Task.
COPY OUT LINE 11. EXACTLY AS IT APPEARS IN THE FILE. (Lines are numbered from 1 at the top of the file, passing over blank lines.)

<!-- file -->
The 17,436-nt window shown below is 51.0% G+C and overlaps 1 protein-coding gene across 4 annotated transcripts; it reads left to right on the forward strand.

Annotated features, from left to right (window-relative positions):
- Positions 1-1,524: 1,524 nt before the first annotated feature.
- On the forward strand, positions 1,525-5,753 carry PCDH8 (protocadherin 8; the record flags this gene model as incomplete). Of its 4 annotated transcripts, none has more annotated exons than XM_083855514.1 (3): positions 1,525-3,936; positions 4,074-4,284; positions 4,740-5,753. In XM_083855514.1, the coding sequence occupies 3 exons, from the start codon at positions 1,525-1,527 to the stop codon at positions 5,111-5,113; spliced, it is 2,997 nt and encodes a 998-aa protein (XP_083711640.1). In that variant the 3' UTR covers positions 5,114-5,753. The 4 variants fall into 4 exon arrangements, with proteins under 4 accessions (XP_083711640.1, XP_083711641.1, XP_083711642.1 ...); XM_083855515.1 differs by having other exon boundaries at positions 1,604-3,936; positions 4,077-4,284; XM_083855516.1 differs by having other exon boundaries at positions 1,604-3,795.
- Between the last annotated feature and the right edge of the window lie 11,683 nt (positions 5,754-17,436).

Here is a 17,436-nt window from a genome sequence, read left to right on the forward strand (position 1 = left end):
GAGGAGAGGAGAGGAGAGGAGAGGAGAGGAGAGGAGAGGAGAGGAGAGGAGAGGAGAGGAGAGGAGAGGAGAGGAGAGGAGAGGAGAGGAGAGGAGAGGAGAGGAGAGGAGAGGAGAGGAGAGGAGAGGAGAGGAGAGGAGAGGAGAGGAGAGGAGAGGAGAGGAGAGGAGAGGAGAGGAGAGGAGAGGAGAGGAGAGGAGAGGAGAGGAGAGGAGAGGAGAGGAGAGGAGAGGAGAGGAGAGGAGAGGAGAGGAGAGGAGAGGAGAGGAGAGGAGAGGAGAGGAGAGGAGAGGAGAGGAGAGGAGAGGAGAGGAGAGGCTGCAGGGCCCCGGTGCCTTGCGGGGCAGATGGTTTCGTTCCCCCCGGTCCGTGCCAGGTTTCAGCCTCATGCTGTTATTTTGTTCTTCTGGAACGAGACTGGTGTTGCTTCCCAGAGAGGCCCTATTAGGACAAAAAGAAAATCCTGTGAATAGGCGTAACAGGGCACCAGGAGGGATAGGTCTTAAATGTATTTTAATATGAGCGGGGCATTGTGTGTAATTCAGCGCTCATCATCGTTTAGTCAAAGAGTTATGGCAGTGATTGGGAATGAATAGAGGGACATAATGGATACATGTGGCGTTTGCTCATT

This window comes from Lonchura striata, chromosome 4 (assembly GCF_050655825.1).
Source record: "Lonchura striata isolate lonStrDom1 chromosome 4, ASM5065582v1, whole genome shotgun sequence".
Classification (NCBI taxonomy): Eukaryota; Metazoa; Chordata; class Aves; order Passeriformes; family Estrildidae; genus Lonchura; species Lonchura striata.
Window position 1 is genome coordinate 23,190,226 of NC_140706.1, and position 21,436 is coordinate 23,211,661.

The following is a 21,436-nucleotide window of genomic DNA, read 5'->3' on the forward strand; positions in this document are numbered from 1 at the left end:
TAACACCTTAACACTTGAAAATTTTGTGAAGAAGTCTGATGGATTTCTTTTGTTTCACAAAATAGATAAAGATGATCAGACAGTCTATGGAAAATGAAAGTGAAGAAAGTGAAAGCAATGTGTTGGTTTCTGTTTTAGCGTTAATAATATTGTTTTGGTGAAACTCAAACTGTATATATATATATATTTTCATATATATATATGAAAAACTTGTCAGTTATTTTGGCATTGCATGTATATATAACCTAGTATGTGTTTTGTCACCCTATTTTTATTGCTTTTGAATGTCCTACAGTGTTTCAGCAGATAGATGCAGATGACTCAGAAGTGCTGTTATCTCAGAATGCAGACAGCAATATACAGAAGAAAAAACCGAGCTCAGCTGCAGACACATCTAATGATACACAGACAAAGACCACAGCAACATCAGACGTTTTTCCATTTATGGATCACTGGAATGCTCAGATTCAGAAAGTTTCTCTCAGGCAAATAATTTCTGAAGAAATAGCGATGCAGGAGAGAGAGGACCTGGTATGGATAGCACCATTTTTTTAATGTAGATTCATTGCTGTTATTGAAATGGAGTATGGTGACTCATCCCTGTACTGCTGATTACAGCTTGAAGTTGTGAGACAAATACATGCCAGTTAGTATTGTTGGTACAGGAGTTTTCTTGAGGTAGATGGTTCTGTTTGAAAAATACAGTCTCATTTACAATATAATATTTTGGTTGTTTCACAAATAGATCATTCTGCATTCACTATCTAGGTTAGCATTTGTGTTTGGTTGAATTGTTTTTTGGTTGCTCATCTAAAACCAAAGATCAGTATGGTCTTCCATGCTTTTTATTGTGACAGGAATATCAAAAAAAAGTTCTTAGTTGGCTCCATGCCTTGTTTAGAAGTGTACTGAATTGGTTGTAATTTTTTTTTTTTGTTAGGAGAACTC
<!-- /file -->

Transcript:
Window position 1 is genome coordinate 23,190,226 of NC_140706.1, and position 21,436 is coordinate 23,211,661.